As we progressed up the falls, some of the ice had disappeared completely. Luckily for us some trees had either fallen or been placed conveniently in the line of the climb. It turns out that the trees took axes and crampons better than ice! Things took an even stranger turn when after getting over the logs, we found a pool of water with a football floating in it!
Not wearing any jumpers, we had to make do with ice screws for goal posts and had a bit of a kick-about.
The ice was starting to get a bit thin now so after a short detour through some trees and undergrowth, we reached the Lillaz slabs. These are bolted for sport climbing so it was an ideal opportunity for a bit of practice, climbing alpine style in big boots. After a couple of pitches of that it was off to the ski slopes to finish off the day.
Day 5 - Grand Val and a Lesson in Temperature Fluctuations
With two more days to go we were looking forward to getting another couple of climbs under our belts, and today's target was yet another 3 star classic (the valley is full of them) called Grand Val. Temperatures had been high the previous day but had dropped to -10°C overnight. With such a wild swing in temperatures, we were a bit wary because ice normally likes a fairly constant temperature or only minor variations. Large changes will cause stress patterns in the ice.
A 30 minute walk from the car park found us roped up and ready to start at the bottom of the climb. I had the lead so off I set up the centre of the fall. The ice looked nice and plasticky, ideal for first time placements, so in went the first pick. What you want to hear (and feel) when a pick goes is a nice solid thud - not too high a pitch and not too low either. What I didn't want to hear was a loud crack and a shudder as two massive pieces if ice separated from each other at exactly the point my axe went in! There was a stress fracture all the way across the ice!
Thinking this might be a one-off, I backed off and tried going up the left-hand side and was greeted with the same results.
Not wanting to experience the same thing halfway up a pitch - where the only option might be to untie and solo it to stop your protection dragging you off the climb as the icefall crumbles, we called it a day went for some more of that hot chocolate.
Day 6 - Oceano Polare (WI4) - Taking the Ropes for a Walk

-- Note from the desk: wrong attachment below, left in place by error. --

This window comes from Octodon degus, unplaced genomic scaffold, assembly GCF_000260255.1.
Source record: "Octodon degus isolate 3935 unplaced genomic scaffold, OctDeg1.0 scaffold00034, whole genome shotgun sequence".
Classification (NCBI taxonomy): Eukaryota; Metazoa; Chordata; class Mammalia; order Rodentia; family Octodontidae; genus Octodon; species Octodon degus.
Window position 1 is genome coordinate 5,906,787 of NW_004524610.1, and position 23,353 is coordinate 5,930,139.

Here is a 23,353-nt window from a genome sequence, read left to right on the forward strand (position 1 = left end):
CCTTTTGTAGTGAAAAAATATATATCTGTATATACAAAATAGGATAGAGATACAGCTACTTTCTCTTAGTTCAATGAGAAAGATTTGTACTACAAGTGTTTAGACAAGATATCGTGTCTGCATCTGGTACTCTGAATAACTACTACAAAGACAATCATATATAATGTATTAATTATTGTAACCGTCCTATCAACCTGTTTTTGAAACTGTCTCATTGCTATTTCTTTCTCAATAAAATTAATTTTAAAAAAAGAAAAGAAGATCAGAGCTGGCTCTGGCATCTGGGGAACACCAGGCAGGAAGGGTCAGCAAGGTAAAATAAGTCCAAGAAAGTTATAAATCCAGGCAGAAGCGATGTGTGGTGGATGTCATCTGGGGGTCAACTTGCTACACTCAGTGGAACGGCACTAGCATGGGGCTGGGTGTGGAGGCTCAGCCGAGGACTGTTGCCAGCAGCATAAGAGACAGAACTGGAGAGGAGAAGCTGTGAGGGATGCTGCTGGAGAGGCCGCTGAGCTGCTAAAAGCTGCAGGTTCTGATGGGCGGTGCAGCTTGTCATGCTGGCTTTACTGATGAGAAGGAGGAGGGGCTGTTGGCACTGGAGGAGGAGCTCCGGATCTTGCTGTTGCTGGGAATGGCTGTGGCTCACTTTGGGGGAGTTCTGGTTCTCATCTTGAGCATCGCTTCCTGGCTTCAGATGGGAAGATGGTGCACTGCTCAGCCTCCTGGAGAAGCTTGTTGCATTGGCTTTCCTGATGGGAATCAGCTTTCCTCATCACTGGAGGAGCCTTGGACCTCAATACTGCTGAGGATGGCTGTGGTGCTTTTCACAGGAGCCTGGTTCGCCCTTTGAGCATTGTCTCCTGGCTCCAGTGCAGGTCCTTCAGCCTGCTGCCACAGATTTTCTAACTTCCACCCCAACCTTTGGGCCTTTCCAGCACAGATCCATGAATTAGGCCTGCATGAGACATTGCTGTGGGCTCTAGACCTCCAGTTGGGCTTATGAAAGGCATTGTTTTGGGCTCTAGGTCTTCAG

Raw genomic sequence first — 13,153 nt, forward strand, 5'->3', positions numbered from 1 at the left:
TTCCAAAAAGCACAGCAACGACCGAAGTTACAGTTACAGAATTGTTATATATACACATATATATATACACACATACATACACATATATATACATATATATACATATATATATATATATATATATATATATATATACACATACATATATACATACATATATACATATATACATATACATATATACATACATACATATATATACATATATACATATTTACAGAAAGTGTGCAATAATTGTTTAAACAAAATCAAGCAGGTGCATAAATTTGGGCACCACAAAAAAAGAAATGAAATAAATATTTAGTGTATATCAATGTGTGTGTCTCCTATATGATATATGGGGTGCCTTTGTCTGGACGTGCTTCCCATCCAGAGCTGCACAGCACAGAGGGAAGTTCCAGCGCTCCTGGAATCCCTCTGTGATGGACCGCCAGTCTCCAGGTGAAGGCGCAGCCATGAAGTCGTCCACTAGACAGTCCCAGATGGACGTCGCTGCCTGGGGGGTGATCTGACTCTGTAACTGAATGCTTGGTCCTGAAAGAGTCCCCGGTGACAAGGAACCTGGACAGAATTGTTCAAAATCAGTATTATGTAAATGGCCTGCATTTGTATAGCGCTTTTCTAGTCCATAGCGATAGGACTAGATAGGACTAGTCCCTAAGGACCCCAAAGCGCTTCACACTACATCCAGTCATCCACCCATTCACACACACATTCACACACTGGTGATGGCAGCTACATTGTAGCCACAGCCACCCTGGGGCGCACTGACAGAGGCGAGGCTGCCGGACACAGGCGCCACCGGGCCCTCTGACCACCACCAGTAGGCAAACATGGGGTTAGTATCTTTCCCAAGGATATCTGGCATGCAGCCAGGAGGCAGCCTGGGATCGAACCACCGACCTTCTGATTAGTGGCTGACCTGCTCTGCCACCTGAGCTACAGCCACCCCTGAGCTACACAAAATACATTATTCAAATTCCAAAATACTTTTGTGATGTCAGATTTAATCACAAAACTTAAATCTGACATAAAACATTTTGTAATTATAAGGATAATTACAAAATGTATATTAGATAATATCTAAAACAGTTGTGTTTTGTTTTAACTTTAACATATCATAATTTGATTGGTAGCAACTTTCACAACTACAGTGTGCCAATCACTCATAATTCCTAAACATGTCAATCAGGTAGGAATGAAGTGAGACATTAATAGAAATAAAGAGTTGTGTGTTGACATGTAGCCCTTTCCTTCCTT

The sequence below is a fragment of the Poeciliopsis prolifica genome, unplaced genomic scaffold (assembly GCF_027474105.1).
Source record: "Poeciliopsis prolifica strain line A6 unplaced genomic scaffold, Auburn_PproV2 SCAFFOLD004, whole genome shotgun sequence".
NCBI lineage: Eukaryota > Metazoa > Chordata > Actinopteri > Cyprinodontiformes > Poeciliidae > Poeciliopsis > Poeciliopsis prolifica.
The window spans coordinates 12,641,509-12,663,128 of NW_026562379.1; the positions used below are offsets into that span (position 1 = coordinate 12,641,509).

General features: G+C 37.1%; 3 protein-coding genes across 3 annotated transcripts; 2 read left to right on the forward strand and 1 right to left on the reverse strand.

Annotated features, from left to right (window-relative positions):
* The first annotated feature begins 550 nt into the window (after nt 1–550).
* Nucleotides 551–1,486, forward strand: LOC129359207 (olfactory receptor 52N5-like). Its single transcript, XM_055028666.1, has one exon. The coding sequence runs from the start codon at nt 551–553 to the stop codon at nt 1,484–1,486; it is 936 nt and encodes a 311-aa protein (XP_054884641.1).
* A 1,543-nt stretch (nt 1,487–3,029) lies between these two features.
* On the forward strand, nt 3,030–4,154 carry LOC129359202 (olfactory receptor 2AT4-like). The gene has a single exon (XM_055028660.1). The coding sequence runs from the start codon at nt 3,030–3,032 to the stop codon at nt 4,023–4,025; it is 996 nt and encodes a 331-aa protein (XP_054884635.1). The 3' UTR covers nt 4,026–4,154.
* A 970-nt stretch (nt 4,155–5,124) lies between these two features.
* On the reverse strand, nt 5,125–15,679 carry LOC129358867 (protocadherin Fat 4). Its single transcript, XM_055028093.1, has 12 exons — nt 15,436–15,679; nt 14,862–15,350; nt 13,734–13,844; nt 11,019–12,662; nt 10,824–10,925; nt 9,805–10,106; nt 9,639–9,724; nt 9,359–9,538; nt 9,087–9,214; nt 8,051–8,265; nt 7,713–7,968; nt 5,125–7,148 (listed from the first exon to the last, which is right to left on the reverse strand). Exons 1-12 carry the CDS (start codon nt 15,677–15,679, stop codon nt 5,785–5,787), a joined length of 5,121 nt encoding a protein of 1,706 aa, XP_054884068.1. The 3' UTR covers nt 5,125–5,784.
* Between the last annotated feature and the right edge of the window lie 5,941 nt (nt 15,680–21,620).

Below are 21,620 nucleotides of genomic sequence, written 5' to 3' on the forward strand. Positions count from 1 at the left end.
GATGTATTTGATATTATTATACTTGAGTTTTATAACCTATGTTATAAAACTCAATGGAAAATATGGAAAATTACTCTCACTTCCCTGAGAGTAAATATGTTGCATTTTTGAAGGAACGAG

This was a Saturday and our last day. Just like back home things get a bit busier at the weekend so we opted for a 20 minute drive higher up the valley and a 90 minute walk to the climb in the hope that we would have it to ourselves.
When ice climbing you ideally don't want to be behind anyone as ice invariably gets dislodged and falls on to those below. 1 litre of ice will weigh 1kg and you don't want that hitting you at at 30+ mph. That's a helicopter trip to the hospital (if you are lucky)!
Unfortunately, today three other teams had the same idea and we found ourselves behind four Spaniards and two Italians. While that's not ideal, people are usually careful and will warn others of any falling ice so we roped up and went to the first belay.
The climb is described as:
P1: 60m - Climb more or less straight in the right part of the waterfall. Belay on the right (left bank) under an overhang.
P2: 60m - Continue to climb to the right until a less vertical part where you cross to the left to the second belay (right bank)
As we moved up, it was clear that the Spanish teams had no idea what they were doing, sometimes taking 20 swings of an axe to get a good placement! The Italians were doing much better but were trying to negotiate their way through an almost continual avalanche of blocks of ice.
One look at each other and experience told us that this was one of those days when it was better to walk away in one piece with no broken bones rather than attempt anything. The climb will still be there next year, so off we trekked back to the car.
We had 4 great days out of 6 and even the last 2 were under blue skies with no wind, so quite pleasant even though we didn't climb. Costs for one person were £80 flights and £400 for the hotel (4 nights half board 3 nights B&B). Cheaper youth hostel type accommodation is available. Shared costs for fuel and tolls (£100) and care hire (from £120 per week) also need to be considered - there's no meaningful public transport in the region. It's the cheapest option out of all of the European destinations.
If anyone is thinking of planning a trip, I've several guide books I can loan out.
For me, next years trip will hopefully be in the North Ossetia region of the Russian Caucuses.